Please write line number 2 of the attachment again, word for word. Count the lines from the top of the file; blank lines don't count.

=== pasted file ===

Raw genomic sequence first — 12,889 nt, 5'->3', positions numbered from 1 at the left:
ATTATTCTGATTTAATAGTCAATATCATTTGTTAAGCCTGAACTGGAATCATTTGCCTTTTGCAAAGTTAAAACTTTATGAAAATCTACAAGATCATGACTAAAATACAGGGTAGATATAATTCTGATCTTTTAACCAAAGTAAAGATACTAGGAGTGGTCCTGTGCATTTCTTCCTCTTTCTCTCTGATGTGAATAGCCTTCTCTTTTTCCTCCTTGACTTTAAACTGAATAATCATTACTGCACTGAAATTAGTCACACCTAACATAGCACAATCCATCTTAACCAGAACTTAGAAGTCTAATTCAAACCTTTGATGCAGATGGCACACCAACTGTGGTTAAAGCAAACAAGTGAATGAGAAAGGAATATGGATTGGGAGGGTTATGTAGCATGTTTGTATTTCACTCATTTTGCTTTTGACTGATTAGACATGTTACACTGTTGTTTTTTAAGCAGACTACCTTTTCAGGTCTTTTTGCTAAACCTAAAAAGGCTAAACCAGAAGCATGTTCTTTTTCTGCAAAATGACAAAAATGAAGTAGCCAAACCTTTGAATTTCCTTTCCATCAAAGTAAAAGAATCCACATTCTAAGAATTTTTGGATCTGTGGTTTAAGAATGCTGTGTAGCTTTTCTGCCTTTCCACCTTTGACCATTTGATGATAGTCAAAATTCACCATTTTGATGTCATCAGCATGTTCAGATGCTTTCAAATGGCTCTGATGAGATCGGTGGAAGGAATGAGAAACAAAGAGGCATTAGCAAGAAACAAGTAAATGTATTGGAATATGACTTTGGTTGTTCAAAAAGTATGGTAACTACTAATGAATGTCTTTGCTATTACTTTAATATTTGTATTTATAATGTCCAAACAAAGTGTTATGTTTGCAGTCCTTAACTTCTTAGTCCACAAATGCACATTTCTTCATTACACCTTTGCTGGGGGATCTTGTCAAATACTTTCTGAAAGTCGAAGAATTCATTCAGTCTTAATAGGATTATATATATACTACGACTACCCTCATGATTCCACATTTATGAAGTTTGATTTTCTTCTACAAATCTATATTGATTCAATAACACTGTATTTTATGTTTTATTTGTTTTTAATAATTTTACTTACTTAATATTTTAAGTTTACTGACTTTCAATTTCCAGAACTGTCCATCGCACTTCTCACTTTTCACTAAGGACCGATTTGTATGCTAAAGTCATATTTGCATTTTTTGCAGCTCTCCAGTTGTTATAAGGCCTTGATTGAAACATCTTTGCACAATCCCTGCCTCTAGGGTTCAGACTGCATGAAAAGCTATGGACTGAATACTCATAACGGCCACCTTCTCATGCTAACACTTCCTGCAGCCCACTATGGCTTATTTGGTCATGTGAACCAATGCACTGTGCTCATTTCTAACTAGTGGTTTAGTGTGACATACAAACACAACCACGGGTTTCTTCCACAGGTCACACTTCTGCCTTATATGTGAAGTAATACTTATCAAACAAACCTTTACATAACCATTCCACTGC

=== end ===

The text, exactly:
ATTATTCTGATTTAATAGTCAATATCATTTGTTAAGCCTGAACTGGAATCATTTGCCTTTTGCAAAGTTAAAACTTTATGAAAATCTACAAGATCATGACTAAAATACAGGGTAGATATAATTCTGATCTTTTAACCAAAGTAAAGATACTAGGAGTGGTCCTGTGCATTTCTTCCTCTTTCTCTCTGATGTGAATAGCCTTCTCTTTTTCCTCCTTGACTTTAAACTGAATAATCATTACTGCACTGAAATTAGTCACACCTAACATAGCACAATCCATCTTAACCAGAACTTAGAAGTCTAATTCAAACCTTTGATGCAGATGGCACACCAACTGTGGTTAAAGCAAACAAGTGAATGAGAAAGGAATATGGATTGGGAGGGTTATGTAGCATGTTTGTATTTCACTCATTTTGCTTTTGACTGATTAGACATGTTACACTGTTGTTTTTTAAGCAGACTACCTTTTCAGGTCTTTTTGCTAAACCTAAAAAGGCTAAACCAGAAGCATGTTCTTTTTCTGCAAAATGACAAAAATGAAGTAGCCAAACCTTTGAATTTCCTTTCCATCAAAGTAAAAGAATCCACATTCTAAGAATTTTTGGATCTGTGGTTTAAGAATGCTGTGTAGCTTTTCTGCCTTTCCACCTTTGACCATTTGATGATAGTCAAAATTCACCATTTTGATGTCATCAGCATGTTCAGATGCTTTCAAATGGCTCTGATGAGATCGGTGGAAGGAATGAGAAACAAAGAGGCATTAGCAAGAAACAAGTAAATGTATTGGAATATGACTTTGGTTGTTCAAAAAGTATGGTAACTACTAATGAATGTCTTTGCTATTACTTTAATATTTGTATTTATAATGTCCAAACAAAGTGTTATGTTTGCAGTCCTTAACTTCTTAGTCCACAAATGCACATTTCTTCATTACACCTTTGCTGGGGGATCTTGTCAAATACTTTCTGAAAGTCGAAGAATTCATTCAGTCTTAATAGGATTATATATATACTACGACTACCCTCATGATTCCACATTTATGAAGTTTGATTTTCTTCTACAAATCTATATTGATTCAATAACACTGTATTTTATGTTTTATTTGTTTTTAATAATTTTACTTACTTAATATTTTAAGTTTACTGACTTTCAATTTCCAGAACTGTCCATCGCACTTCTCACTTTTCACTAAGGACCGATTTGTATGCTAAAGTCATATTTGCATTTTTTGCAGCTCTCCAGTTGTTATAAGGCCTTGATTGAAACATCTTTGCACAATCCCTGCCTCTAGGGTTCAGACTGCATGAAAAGCTATGGACTGAATACTCATAACGGCCACCTTCTCATGCTAACACTTCCTGCAGCCCACTATGGCTTATTTGGTCATGTGAACCAATGCACTGTGCTCATTTCTAACTAGTGGTTTAGTGTGACATACAAACACAACCACGGGTTTCTTCCACAGGTCACACTTCTGCCTTATATGTGAAGTAATACTTATCAAACAAACCTTTACATAACCATTCCACTGC